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Sunwing taps Canadian emergency loan programme for $375M

Sunwing is tapping into a federal loan programme aimed at helping large employers make it to the other side of the pandemic, the first such major Canadian airline to do so. 

Under the terms of the deal announced Monday, Sunwing Vacations Inc and Sunwing Airlines Inc will gain access to CN$375 million in additional liquidity through the Large Employer Emergency Financing Facility (LEEFF), a move the airline said will help it preserve jobs as the airline industry continues to suffer.

Sunwing has already drawn CN$50 million of the CN$375-million facility, and is the first Canadian air carrier to ta p the programme.(Photo: Investopedia)

As part of the agreement, Sunwing will set aside cash already paid by customers for travel that was cancelled due to the pandemic. The account will be maintained as the federal government and the airline industry conduct negotiations on the treatment of those prepaid amounts.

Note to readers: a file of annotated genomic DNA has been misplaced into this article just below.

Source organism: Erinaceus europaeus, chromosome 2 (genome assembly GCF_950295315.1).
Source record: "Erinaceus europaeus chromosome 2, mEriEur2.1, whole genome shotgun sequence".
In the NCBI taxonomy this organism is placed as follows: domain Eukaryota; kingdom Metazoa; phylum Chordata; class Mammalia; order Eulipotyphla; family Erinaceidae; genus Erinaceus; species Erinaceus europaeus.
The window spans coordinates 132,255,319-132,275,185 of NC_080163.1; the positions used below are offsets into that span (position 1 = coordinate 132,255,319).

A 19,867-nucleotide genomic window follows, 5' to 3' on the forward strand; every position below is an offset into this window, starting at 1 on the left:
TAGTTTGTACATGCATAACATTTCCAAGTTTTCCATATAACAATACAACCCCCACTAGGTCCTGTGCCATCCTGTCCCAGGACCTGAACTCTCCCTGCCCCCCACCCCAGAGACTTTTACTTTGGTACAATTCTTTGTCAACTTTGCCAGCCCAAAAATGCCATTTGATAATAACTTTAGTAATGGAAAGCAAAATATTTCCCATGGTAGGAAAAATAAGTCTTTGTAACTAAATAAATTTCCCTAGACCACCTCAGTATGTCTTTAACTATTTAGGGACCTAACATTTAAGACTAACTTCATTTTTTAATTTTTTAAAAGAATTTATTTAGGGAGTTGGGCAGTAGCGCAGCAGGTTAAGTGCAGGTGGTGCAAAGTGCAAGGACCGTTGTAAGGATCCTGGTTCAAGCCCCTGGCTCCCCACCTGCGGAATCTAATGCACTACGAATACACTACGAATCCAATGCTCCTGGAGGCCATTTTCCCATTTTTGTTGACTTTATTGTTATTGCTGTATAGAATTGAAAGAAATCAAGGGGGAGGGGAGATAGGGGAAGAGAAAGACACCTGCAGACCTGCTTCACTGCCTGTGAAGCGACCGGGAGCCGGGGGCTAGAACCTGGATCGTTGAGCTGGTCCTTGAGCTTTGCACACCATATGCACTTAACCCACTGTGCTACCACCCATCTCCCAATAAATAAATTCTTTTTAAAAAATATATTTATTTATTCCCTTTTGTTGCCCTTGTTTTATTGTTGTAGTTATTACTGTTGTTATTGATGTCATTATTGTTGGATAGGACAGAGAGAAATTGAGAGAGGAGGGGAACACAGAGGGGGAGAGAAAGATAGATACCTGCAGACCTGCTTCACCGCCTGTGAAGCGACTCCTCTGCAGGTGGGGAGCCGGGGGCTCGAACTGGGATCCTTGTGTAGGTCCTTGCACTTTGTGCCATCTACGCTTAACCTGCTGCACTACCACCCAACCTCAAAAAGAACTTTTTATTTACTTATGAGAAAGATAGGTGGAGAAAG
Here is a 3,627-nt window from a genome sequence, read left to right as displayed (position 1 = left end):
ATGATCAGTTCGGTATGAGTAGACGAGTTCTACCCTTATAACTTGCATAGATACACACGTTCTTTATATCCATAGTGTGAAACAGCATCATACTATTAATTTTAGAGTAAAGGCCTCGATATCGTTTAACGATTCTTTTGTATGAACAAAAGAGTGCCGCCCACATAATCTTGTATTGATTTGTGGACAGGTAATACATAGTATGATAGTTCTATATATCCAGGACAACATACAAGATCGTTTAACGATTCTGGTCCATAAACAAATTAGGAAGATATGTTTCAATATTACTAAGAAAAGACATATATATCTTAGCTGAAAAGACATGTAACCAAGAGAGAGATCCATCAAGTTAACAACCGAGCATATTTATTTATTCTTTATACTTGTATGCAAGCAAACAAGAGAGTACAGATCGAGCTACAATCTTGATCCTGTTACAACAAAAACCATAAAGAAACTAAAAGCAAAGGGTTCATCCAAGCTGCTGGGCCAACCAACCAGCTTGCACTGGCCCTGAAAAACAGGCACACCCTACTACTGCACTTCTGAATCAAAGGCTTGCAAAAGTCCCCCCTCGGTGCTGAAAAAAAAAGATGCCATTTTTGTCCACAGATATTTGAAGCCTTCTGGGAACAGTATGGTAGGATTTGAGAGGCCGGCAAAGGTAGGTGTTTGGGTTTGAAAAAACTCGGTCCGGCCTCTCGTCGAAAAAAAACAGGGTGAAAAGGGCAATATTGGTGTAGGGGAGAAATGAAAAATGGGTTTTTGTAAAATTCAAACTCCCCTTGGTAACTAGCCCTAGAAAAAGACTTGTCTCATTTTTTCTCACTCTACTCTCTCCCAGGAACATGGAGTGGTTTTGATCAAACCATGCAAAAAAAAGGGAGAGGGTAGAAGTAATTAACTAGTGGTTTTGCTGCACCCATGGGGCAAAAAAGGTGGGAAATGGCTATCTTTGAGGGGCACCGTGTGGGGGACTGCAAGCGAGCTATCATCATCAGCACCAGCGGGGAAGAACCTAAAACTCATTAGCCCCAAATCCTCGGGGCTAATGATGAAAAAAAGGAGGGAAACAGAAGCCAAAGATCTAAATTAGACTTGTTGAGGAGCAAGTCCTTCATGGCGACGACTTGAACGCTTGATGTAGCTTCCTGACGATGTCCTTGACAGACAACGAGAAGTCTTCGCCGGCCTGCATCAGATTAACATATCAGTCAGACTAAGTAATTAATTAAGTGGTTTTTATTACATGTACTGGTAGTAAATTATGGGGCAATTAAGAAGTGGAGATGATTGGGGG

The federal government has repeatedly said those prepaid deposits are a key tenet to approving targeted aid for the airline sector, which was dealt another blow when Prime Minister Justin Trudeau announced a ban on outgoing flights to sunshine destinations until the end of April to combat the spread of new COVID variants.

Canada suspends flights to Caribbean, Mexico until April 30

According to government documents, Sunwing has drawn CN$50 million of the CN$375-million facility, and is the first Canadian air carrier to tap the programme. The LEEFF programme provides loans in excess of CN$60 million, and is available to companies that can generally demonstrate at least CN$300 million in annual revenue.

While the federal government put the LEEFF programme in place in 2020 to help large employers who are unable to access more traditional sources of financing, uptake has thus far been tepid. Sunwing is just the third company to have its LEEFF application approved, joining Gateway Casinos & Entertainment Ltd and Conuma Resources Ltd. Other applications for the LEEFF programme are currently under consideration.

A Sunwing-branded carrier takes off at an airport. (Photo: PAX Magazine)

Among the concerns raised about the program is the relatively steep interest rate charged to companies, starting at a five per cent annual rate, rising to eight per cent after one year. Companies that also tap the LEEFF program must publish climate-related discloses and note how their future operations will support various national environmental goals.